State v. Domme

Decision Date06 March 1975
Docket NumberNo. 2797,2797
Citation532 P.2d 526,111 Ariz. 464
PartiesSTATE of Arizona, Appellee, v. Albert Lowell DOMME, Appellant.
CourtArizona Supreme Court

N. Warner Lee, Former Atty. Gen., Bruce E. Babbitt, Atty. Gen. by Thomas A. Jacobs, Asst. Atty. Gen., Phoenix, for appellee.

Lieberthal & Kashman by Howard A. Kashman, Tucson, for appellant.

HAYS, Justice.

The defendant was charged with first degree murder with an allegation of a prior conviction. He was found guilty by a jury of involuntary manslaughter. ARS § 13--456. The prior conviction of a felony, aggravated battery, was admitted. The trial judge sentenced Domme to a term of from twenty to thirty years in the Arizona State Prison. ARS § 13--457; § 13--1650. Domme now appeals.

The first issue presented concerned the absence of a written presentence report. Since the briefs were filed, such a report has been found and is before this court. It consists of biographical data and an FBI report. Transcripts of the trial indicate that both counsel knew of the FBI sheet, as did the court. Rules 26.4 and 26.6, 1973 Rules of Criminal Procedure, 17 ARS, did not apply to this case. Although in State v. Pierce, 108 Ariz. 174, 494 P.2d 696 (1972), similar requirements were adopted, we find nothing in the presentence report of which defendant's counsel was unaware during the proceedings. Failure to disclose the report does not under these circumstances require a remand.

The defendant next contends that the trial judge committed an error in not declaring a mistrial Sua sponte when testimony was introduced linking Domme to a bag of pills. The testimony was sought to prove the complete story of the crime, but when it became clear that it was irrelevant, the judge ordered any such references stricken and admonished the jury to disregard that portion of the evidence. Any prejudice that might have resulted was minimal in light of the substantial evidence of the defendant's guilt and the appropriate admonition to the jury. State v. Thornburg, 111 Ariz. 254, 527 P.2d 762 (1974). The error is therefore harmless within the rule of Harrington v. California, 395 U.S. 250, 89 S.Ct. 1726, 23 L.Ed.2d 284 (1969). It was unnecessary for the court to declare a mistrial.

The defendant also raises as error the use of a prior felony conviction for impeachment purposes. Domme pled guilty in 1966 in New Mexico to a 1964 charge of aggravated battery. He was placed on probation, a condition of which was sixty days in jail, which was successfully completed. On cross-examination of Domme, the trial judge allowed the following:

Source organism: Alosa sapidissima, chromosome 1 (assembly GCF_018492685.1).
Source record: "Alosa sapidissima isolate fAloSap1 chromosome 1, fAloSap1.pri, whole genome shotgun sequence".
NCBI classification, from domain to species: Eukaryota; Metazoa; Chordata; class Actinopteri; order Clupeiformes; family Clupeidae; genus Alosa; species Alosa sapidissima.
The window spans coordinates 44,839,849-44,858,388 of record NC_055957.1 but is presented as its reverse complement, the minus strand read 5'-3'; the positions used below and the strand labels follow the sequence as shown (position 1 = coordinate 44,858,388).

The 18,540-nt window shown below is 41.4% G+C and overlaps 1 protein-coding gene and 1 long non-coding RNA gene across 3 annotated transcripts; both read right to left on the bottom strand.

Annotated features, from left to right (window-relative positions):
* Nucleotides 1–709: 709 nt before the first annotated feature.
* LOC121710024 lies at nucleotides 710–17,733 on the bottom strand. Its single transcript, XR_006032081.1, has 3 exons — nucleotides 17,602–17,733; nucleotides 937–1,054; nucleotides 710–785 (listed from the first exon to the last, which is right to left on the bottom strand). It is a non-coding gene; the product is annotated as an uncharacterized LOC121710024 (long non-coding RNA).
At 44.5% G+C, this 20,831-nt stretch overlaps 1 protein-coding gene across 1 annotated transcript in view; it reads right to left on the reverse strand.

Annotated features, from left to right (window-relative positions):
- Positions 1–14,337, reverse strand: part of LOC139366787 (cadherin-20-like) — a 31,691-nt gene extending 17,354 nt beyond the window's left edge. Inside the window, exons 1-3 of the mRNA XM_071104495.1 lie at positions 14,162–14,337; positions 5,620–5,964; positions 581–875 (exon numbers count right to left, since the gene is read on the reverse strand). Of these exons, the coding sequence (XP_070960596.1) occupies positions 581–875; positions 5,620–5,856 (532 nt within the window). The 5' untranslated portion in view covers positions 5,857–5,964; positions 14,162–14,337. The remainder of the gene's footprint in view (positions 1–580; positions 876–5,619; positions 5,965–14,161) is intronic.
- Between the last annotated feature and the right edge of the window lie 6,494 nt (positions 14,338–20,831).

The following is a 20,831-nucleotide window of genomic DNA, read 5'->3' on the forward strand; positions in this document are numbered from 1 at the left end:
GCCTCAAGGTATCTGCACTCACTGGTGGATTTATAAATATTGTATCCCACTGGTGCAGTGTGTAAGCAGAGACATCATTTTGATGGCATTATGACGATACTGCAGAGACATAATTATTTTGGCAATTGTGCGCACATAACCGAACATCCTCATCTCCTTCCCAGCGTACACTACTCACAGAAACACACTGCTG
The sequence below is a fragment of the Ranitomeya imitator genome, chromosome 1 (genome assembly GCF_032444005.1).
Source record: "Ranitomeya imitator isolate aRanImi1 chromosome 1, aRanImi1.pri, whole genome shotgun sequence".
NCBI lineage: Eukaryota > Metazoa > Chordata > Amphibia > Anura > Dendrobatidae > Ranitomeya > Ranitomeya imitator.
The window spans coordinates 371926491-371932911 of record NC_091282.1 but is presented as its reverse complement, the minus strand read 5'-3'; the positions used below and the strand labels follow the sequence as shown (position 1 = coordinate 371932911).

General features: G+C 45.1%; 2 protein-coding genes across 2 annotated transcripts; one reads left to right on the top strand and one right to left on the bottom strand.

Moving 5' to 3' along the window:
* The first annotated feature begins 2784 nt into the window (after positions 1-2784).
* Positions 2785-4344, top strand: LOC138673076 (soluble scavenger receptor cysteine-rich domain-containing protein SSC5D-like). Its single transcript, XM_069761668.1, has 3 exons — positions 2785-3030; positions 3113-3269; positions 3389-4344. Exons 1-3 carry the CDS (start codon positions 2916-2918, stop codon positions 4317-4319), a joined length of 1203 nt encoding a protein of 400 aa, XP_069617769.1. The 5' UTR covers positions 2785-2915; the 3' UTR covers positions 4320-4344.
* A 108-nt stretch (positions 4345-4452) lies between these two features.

'Q. In March of 1966, in New Mexico, you were convicted of a felony, is that correct?

'A. Yes.'

(R.T. 545)

A witness' credibility may be impeached by a prior felony conviction. State v. King, 110 Ariz. 36, 514 P.2d 1032 (1973). In deciding whether a prior conviction can be utilized for impeachment purposes, the trial court takes into account many factors such as the remoteness of the conviction, the nature of the prior felony, the length of the former imprisonment, the age of the defendant, and his conduct since the prior offense. State v. King, Supra. There are no set guidelines. Because of the many factors to be taken into consideration, the admissibility of prior convictions is left to the sound discretion of the trial judge whose decision will not be overturned in the absence of an abuse of discretion. We find no evidence of such an abuse in this case.

The defendant urges that the imposition of a 20- to 30-year sentence for involuntary manslaughter is excessive or cruel and unusual under the circumstances. We do not agree. There was no request for a mitigation hearing and the court obviously considered the prior felony conviction for assault in arriving at the sentence.

We said in State v. Masters, 108 Ariz. 189, 494 P.2d 1319 (1972):

'This court has consistently held that the trial court has wide discretion in the pronouncement of a sentence and that we will uphold a sentence if it is within the statutory limits, unless the sentence under the circumstances is so clearly excessive as to constitute an abuse of...

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17 cases
  • State v. Harding, 5742
    • United States
    • Arizona Supreme Court
    • May 30, 1984
    ...had a pristine past or that his actions reflecting negatively on his credibility were mere isolated incidents. See State v. Domme, 111 Ariz. 464, 465, 532 P.2d 526, 527 (1975) (one of the factors to consider is the defendant's conduct since the prior offense). The court considered the matte......
  • State v. Williams
    • United States
    • Arizona Supreme Court
    • April 17, 1985
    ...of defendant's testimony, and the "centrality of the credibility issue." Mahone, 537 F.2d at 929; see also State v. Domme, 111 Ariz. 464, 465, 532 P.2d 526, 527 (1975). Although the foregoing factors are not to be considered exclusive of any others, they do provide useful guides for the tri......
  • State v. Britson, 4056
    • United States
    • Arizona Supreme Court
    • October 14, 1981
    ...At the time of appellant's trial, the admissibility of prior convictions for impeachment purposes was controlled by State v. Domme, 111 Ariz. 464, 532 P.2d 526 (1975), which held that admissibility was "left to the sound discretion of the trial judge whose decision will not be overturned in......
  • State v. Sullivan
    • United States
    • Arizona Supreme Court
    • October 15, 1981
    ...be overturned unless an appellant can show an abuse of discretion. State v. Noble, 126 Ariz. 41, 612 P.2d 497 (1980); State v. Domme, 111 Ariz. 464, 532 P.2d 526 (1975). In the present case, we find no abuse of discretion in the ruling of the trial judge. We think that the probative value o......
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